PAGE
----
You’re sitting in your home on a Saturday afternoon. You notice movement outside and you watch someone walk into your screened-in porch. You go outside and ask the stranger what he is doing. He says the police are after him. You tell him to leave.
Instead, the stranger tears a hole in your screen porch and then jumps into your swimming pool. You go inside and get your revolver. You call the police and watch the intruder. Police arrive a few minutes later.
The intruder fights with the police officers. He is arrested and charged with battery on a law enforcement officer, trespassing, criminal mischief and resisting arrest. The intruder has a criminal history for using and transporting drugs.
Our homeowner did a number of things that led to this successful outcome. Our defender tried to de-escalate the situation with verbal commands. When the intruder behaved erratically and wouldn’t leave, then the homeowner got his gun and called the police. The homeowner didn’t shoot. The homeowner also gave a statement to the police when they arrived.
Frankly, I’m surprised this story made it into the news for us to find. Usually, the news needs gunshots and blood to hold the editor’s attention. I’m glad they ran the story because it illustrates most self-defense encounters. The presence of a gun is enough to change the attacker’s plans in the vast majority of cases. We almost never press the trigger.
There are a lot of things we want to know about this story that the reporter didn’t cover. I’m sure you noticed that the story said the homeowner got his gun. That implies that the homeowner wasn’t armed at home. About a third of aggravated assaults occur at home, both inside the building and on the property. That is why we want to carry concealed when we’re at home. The other reason is that a holster lets us safely carry a gun when it doesn’t belong in our hands.
Most of the people who commit aggravated assault are intoxicated on either drugs or alcohol. That includes the criminals and addicts who get high before they commit their robbery. It also includes the bully who gets drunk before he throws a punch. Both behave erratically. To be clear, someone who damages your property and jumps into your pool when you ask him to leave is acting erratically. In a case like this, we don’t know who we’re dealing with. We also don’t know how many of them there are.
Erratic behavior is a prudent reason for us to be armed but it is not a reason to shoot. It probably is not a reason to have a gun in our hands. This intruder was not a problem that justified lethal force because the homeowner did not face a lethal, immediate, and unavoidable threat. From the sound of it, this might have been a pepper spray problem that might later develop into a lethal encounter.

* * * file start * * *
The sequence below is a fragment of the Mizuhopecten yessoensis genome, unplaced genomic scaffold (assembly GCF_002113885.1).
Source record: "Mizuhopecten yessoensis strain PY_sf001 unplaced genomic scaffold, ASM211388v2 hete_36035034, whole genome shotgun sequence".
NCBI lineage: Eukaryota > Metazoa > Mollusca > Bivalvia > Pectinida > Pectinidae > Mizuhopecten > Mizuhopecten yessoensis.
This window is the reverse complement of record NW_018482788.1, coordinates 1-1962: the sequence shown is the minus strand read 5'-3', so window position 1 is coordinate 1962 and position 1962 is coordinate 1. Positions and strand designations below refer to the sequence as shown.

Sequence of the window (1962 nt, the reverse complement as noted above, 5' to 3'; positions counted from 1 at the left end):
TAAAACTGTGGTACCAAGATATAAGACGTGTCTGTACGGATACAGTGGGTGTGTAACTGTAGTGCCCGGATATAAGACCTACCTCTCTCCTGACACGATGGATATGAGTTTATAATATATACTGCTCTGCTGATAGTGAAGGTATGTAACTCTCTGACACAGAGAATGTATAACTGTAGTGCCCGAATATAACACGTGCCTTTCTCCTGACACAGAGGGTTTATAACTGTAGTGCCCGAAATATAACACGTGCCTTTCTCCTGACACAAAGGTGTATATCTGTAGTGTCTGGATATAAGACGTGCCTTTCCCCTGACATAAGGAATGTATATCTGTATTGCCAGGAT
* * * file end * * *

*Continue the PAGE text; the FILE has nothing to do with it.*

What should we do if a thief or intruder damages our property and then walks away? I’d consider myself lucky that I didn’t have to press the trigger. I would count such a situation where things are resolved without violence as a win.
This homeowner had a phone and called for help. Fortunately for all of us, the police arrived before things escalated. Could the homeowner have remained inside and called for help behind locked doors? I don’t know since I wasn’t there, but it is an idea worth considering.
The news article did not give an exact address. I found two houses that looked like they had both a pool and a screened in porch when I mapped the area. Both houses were located well back from the road. Make it easy for police and Emergency Medical Services by marking your address near your driveway. Fences and gates slow down both the bad guys and the good guys. When you’re asking for help, you also want to describe how to move around your property so the good guys can get to you. Stay on the phone with the dispatcher so you know when the police arrive. Also tell the dispatcher what you look like.
In a situation like this one, we don’t want to have a gun in our hands when the police come around the corner of our house. We certainly don’t want to turn towards the police with a gun in our hands. That may be the best reason to carry in a holster at home so we can empty our hands yet have our gun it in a secure location with us.
As I said, stories like this one are seldom reported. Good guys like us don’t like to shoot people. This homeowner stayed at the scene until the police arrived. He gave a brief statement to the police.
If the crazy swimmer decides to run then we’re not going to stop him. Should we call the police anyway? I know that I would. I’d call the police if I said I was armed, if my gun became visible, or if I presented my firearm. I’d also call my lawyer even though no shots were fired.
Rob Morse highlights the latest self-defense and other shootings of the week. See what went wrong, what went right, and what we can learn from real-life self-defense with a gun. Even the most justified self-defense shooting can go wrong, especially after the shot. Get the education, the training, and the liability coverage you and your family deserve, join USCCA.